Three charged over 'chilling' Melbourne terrorism plot
Their arrests come weeks after a stabbing rampage inspired by ISIS in Australia's second city
Three men who allegedly plotted "chilling" terrorist attacks in Melbourne were charged early on Tuesday, less than two weeks after a stabbing rampage inspired by the ISIS group left two dead in Australia's second city, police said.
The trio, all Australian nationals of Turkish descent, were detained by counter-terrorism police in overnight raids as they escalated preparations to attack crowded areas of Melbourne, according to police.
The three, two brothers aged 31 and 26 and a 21-year-old, were later charged with planning a terrorist attack, which carries a maximum penalty of life in prison, officials said.
Victoria Police Chief Commissioner Graham Ashton said the men were "certainly inspired by ISIS" but had no known links to a specific organisation.
They had been under investigation since March but had become "more energised" since the ISIS-inspired stabbing attack in Melbourne on November 9, he said.
The men had tried to purchase semi-automatic .22 calibre rifles and police were concerned they could target coming Christmas season events when huge crowds gather in the city.
"There was a view towards a crowded place, a place where maximum people would be attending, to be able to kill, we allege, as maximum an amount of people as possible," Mr Ashton said.
The group had not yet picked a specific target or time for the attack, and Mr Ashton said that police were confident Tuesday's arrests had "neutralised any threat to the … community from this group".
In the November 9 attack, a Somali-born Australian, Hassan Khalif Shire Ali, stabbed and killed one man and wounded two others in a central shopping area before being shot dead by police.
Coincidentally, the victim of that attack, Sisto Malaspina, 74, was honoured by a state funeral in Melbourne on Tuesday.
Hundreds of Melbournians and dignitaries attended a service at St Patrick's Cathedral in the city to bid farewell to Malaspina, the owner of a local Italian cafe and a well-known figure on the city's vibrant restaurant scene.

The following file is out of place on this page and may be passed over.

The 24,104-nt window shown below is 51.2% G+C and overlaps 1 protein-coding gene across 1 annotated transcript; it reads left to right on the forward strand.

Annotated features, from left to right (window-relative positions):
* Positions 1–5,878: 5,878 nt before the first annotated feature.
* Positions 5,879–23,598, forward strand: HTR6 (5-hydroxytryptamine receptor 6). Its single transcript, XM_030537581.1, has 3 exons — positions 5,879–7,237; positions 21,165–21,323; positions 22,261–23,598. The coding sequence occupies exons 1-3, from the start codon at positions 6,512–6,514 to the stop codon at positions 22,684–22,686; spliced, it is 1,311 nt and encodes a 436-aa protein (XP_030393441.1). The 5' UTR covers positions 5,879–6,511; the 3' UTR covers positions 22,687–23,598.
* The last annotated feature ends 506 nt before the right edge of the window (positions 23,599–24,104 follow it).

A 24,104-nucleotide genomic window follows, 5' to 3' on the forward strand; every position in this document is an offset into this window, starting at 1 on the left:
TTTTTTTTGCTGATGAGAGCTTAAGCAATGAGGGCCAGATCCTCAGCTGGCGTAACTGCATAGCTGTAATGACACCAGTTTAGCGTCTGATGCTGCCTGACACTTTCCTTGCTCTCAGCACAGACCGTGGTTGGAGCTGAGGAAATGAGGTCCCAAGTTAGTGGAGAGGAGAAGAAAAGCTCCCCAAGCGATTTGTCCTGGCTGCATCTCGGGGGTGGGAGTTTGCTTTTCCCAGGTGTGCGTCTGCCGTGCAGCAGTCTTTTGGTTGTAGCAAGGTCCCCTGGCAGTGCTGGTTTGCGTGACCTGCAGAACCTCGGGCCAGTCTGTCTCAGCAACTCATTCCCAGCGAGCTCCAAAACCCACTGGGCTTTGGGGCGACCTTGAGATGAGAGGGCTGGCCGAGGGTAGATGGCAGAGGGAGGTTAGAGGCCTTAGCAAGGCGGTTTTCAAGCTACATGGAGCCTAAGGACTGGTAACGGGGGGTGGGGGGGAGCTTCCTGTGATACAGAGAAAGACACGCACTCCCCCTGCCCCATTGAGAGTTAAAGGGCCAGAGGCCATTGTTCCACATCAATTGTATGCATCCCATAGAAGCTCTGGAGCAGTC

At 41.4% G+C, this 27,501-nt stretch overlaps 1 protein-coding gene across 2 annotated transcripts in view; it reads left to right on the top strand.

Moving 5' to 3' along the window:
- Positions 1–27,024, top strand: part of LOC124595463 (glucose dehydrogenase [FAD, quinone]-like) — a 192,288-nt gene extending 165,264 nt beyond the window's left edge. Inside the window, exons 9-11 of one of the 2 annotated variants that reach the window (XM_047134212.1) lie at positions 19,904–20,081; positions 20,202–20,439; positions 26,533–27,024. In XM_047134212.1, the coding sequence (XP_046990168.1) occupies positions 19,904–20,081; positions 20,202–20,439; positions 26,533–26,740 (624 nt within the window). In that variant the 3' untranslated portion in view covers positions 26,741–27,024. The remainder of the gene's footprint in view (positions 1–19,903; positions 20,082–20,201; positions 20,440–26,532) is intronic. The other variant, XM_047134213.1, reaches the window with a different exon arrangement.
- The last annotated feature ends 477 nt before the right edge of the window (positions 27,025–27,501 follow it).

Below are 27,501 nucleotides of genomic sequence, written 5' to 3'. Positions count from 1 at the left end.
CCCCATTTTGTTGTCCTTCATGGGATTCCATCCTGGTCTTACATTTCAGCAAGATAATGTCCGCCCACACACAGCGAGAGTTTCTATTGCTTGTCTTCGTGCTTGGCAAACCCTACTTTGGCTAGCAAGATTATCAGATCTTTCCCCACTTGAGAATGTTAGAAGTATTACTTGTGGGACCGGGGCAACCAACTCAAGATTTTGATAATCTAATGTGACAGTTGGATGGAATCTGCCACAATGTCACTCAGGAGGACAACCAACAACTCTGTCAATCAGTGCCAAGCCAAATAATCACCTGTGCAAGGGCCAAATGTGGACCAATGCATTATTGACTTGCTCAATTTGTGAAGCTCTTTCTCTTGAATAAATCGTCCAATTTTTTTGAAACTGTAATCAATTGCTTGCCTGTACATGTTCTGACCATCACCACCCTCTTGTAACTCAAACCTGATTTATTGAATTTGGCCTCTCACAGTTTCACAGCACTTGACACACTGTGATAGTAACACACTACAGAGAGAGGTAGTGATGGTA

The three arrested men were identified by local media as Ertunc and Samed Eriklioglu, aged 30 and 26 respectively, and Hanifi Halis, 21. Court officials could not immediately confirm their identities.
"If we had not acted early in preventing this attack, we'll allege the consequences would have been chilling, with … a potential significant loss of human life," said Ian McCartney, a federal counter-terrorism police spokesman, in announcing the arrests.
Australian police have charged 90 people in relation to 40 counter-terrorism investigations since 2014, when the country's terrorism alert level was raised to "probable".
Melbourne has been the target of a number of attacks and plots.
In addition to the November 9 knife rampage, a 28-year-old man was convicted on six counts of murder last week for mowing down dozens of people in the same street in January last year, and Shire Ali's brother is in jail awaiting trial over a plot to cause mass casualties last New Year in Melbourne's Federation Square.
Shire Ali, like the three men arrested on Tuesday, had his passport cancelled to keep him from joining ISIS in the Middle East, and Mr Ashton said this may have led to their actions at home.
"Unfortunately, the ISIS propaganda machine and that of Al Qaeda promotes this type of activity so when people are prevented from travelling or it's difficult to get to the conflict zone, often the view will be to change tack and commit an act in the country in which they live," he said.
Police said the investigation that led to Tuesday's arrests had been complicated by the suspects' use of encrypted messaging applications, prompting the government to renew calls for urgent action on controversial legislation that would allow authorities to break the encryption.
Home Affairs Minister Peter Dutton said nine out of 10 of the high priority intelligence investigations currently under way were being undermined by suspects' use of encrypted messaging.
"That's an unacceptable risk in this environment," he said.
Updated: November 20, 2018 02:05 PM